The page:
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Denver’s New Sales Tax is the First in the Nation to Benefit Kids’ Health

Denver’s New Sales Tax is the First in the Nation to Benefit Kids’ Health
The unprecedented new measure establishes a minimal sales tax to support healthy food access and food education programs for Denver youth over the next 10 years.

The biggest takeaway from the recent election night in Colorado was the state’s historic blue wave, with Democratic candidates winning every statewide office and taking control of the state Senate. But voters in Denver also passed an ordinance that may be historic in its own right—and, with 59 percent voter approval, it also appears to transcend partisan politics.

Ordinance 302, placed on the ballot by the Healthy Food For Denver Kids campaign, establishes a nominal sales tax (less than a penny on any $10 purchase) to fund healthy food access and education programs for youth in Denver over a 10-year period.

Under the initiative, a 13-person commission will be created (through a preexisting city-coordinated process) to allocate the funds—$11.2 million in the first year and as much as $100 million over the full 10 years—to Denver organizations that are already working to get more healthy food to children in low-income families.

With its passage comes a new funding stream for organizations focused on reducing hunger and increasing food education—two often-overlooked needs in a city that is experiencing explosive growth. According to the Healthy Food campaign, one in seven kids in Denver missed a meal in the last 30 days because of cost; Colorado itself is the third fastest-growing state for childhood hunger.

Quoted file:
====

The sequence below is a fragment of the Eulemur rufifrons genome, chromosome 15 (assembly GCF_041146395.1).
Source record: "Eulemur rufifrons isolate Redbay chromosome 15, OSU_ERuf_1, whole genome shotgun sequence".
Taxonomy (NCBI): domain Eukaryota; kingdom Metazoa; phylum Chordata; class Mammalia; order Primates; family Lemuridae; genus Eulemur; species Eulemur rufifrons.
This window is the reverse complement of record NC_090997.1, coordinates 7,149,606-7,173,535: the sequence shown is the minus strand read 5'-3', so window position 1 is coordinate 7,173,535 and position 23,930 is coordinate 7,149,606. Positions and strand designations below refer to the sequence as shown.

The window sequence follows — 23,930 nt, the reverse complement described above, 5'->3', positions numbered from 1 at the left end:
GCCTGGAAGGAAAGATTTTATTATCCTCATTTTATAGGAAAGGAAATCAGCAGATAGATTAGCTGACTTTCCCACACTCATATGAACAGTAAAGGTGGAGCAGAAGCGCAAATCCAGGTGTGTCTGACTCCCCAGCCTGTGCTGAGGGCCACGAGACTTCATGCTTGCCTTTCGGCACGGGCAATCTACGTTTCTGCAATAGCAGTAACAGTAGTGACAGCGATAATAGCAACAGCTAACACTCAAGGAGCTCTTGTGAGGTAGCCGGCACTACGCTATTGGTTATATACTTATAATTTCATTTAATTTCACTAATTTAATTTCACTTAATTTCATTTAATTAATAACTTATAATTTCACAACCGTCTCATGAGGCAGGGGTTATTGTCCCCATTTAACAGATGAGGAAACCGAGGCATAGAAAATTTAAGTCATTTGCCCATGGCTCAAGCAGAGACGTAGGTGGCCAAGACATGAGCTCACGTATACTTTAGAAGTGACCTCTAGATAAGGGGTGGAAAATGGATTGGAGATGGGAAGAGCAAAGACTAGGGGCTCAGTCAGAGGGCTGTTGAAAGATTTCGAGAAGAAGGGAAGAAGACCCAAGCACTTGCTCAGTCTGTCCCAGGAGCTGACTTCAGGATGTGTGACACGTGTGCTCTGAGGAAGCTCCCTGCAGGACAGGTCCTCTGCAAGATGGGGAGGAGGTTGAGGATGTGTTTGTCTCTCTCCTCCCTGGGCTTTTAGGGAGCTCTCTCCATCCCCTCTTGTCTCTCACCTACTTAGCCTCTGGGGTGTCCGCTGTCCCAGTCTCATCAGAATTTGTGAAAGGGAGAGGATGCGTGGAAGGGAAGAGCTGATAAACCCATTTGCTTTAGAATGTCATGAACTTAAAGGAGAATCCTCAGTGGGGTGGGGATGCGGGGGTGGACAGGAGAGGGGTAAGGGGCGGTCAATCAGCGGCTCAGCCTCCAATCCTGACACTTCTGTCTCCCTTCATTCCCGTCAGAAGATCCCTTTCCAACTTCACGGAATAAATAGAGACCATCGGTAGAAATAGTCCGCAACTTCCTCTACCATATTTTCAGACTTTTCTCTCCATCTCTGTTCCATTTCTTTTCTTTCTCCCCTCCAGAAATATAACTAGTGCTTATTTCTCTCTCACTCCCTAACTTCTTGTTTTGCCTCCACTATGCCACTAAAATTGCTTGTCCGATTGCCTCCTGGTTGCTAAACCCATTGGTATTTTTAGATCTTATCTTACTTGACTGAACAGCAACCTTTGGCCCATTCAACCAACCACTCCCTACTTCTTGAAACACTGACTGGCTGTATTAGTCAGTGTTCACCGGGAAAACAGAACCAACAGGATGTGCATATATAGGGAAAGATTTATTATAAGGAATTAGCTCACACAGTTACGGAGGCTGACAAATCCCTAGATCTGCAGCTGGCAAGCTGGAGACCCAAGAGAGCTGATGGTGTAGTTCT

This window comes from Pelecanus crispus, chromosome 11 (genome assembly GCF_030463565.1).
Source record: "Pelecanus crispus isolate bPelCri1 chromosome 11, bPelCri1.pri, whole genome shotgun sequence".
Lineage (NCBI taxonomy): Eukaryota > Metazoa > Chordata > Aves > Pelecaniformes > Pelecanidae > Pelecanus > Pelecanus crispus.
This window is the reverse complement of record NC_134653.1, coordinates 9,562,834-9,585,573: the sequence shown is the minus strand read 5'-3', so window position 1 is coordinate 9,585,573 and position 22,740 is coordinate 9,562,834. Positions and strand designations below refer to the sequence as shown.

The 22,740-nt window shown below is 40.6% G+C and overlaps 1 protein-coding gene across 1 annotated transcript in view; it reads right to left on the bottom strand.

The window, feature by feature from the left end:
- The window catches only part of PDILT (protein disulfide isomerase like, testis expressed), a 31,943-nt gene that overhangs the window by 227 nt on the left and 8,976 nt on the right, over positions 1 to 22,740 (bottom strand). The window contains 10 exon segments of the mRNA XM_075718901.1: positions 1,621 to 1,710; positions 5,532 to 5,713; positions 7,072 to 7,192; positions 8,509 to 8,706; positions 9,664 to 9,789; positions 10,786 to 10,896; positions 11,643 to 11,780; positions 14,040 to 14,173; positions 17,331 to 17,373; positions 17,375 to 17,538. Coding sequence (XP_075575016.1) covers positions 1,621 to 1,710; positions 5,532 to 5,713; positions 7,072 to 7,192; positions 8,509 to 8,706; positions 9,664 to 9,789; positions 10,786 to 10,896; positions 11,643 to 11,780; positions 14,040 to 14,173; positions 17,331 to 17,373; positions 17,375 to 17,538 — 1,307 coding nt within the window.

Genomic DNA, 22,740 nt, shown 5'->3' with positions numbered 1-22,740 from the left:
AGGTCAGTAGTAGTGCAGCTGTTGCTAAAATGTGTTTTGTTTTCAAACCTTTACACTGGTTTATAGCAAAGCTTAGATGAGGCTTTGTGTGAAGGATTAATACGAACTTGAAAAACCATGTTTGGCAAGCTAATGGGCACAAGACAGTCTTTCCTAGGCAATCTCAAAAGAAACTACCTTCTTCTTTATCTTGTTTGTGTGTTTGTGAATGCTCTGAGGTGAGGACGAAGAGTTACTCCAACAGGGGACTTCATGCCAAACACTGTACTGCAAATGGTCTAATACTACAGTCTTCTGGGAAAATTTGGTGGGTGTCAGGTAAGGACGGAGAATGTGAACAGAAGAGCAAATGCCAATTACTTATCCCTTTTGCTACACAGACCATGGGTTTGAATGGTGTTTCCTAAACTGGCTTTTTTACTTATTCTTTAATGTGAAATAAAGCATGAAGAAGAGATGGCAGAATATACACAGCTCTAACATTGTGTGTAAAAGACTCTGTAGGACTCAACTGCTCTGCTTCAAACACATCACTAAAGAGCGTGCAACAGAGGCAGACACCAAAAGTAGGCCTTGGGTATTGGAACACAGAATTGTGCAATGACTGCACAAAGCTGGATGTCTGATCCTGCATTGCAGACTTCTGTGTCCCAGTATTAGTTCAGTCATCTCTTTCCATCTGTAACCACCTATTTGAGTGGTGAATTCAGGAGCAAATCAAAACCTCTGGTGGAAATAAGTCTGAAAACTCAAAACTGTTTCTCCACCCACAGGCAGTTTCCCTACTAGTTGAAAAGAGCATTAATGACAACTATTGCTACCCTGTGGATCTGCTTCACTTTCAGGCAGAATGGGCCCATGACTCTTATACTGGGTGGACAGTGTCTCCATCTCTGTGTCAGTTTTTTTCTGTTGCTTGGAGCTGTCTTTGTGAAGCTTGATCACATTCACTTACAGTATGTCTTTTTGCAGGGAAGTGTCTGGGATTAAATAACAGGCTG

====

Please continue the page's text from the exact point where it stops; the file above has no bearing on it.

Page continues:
“One of the reasons Ordinance 302 is so exciting is that it represents the values and will of a community to provide money to help advance local food and healthy food for the most vulnerable among us, in this case kids,” said Blake Angelo, the main organizer of the campaign, who also served as the city’s first manager for food systems development. “We’ve reached a point where ideas [that people in the food movement have talked about for years] are mainstream enough to earn $100 million of public investment over the next decade.” READ MORE

RACHEL CERNANSKY
Food JusticeFood PolicyLocal EatsNutrition
December 4, 2018

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